Hi Can you help me here. I believe I have some sort of stem scale on my Blueberry plants. If so should i cut it back now or wait until winter. How do i prevent it in the future. How is the best way to test the soil pH. I bought a meter to test moisture, pH and light but the pH readings do not work well if at all.
It’s not possible from your photo to see what is affecting your plant. I suggest that you take clear photos (with closeups of the affected stems) to your local nursery to see if someone can positively identify the problem as scale. For the purposes of my response below, I’ve assumed it is indeed scale.
If the scale infestation is not severe, simply rub the scale off the plants with a toothbrush or a glove. If you have a major infestation on any branches, prune these off and discard in the garbage (don’t compost).
For future care of the plants, as scale insects overwinter on old, woody canes – prune these off regularly, especially at the end of the season. Next spring, apply dormant oil in March or April, when the plants are still dormant but temperatures are above freezing, ensuring that you cover the plant thoroughly with the oil.
It may also be helpful to make sure that the environment in which your blueberry plants are growing is as ideal as possible, so they can thrive in the containers. See our previous posting Blueberries , which discusses ideal sunlight needs, best soil type, and fertilizer. Note too that too much nitrogen in fertilizers can promote an increase in the scale outbreak. This post also discusses how to create a more acidic soil environment (e.g., mixes for acid-loving plants, use of pine needle mulch). You may also be interested in Wisconsin Horticulture’s Growing blueberries in containers. The link in our post for the Ontario Ministry of Agriculture, Food and Rural Affairs (OMAFRA) has expired – see the Ministry’s current Fact Sheet – Blueberries for home garden.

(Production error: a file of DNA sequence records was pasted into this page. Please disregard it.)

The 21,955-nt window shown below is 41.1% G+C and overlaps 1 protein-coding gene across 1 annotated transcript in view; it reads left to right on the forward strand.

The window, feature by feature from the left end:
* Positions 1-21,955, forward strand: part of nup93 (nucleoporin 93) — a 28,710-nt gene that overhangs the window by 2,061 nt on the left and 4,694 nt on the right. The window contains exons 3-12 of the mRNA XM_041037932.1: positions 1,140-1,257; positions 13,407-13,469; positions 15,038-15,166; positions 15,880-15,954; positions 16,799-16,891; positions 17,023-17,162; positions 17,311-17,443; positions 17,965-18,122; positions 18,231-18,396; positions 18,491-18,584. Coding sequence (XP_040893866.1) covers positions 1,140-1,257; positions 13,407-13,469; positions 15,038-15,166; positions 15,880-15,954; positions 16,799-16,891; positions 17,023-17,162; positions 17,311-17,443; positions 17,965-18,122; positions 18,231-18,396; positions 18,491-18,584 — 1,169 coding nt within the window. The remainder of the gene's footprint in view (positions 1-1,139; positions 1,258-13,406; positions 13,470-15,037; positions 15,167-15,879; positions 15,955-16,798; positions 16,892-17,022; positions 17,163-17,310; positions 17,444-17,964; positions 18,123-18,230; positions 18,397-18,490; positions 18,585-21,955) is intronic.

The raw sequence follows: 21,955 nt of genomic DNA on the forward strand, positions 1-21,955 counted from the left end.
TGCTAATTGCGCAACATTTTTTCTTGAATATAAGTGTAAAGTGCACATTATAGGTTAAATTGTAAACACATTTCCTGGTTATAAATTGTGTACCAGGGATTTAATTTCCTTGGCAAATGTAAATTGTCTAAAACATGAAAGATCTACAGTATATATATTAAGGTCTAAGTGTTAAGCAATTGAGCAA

OMAFRA’s Check for signs of scale insects on blueberry has significant helpful information. This article mentions insecticides – we don’t recommend the use of these chemicals unless absolutely necessary, as they can have unwanted effects on other insects like pollinators (e.g., bees).
I’m sorry to hear that your moisture/pH/light meter is not working well for you. I’d suggest contacting the manufacturer or someone in the store where you purchased this item to go over instructions on how to use it – sometimes these meters are quite complicated and difficult to use. To test soil pH, you could purchase (a different) pH meter – reliability is often a concern with these meters, which can range from cheap and cheerful to very costly. Another option is to send a soil sample to a lab. See the City of Toronto’s Guide for testing in urban gardens, which advises how to find qualified labs – this can be costly, always confirm the price of testing your sample before using a lab.
May 30 2021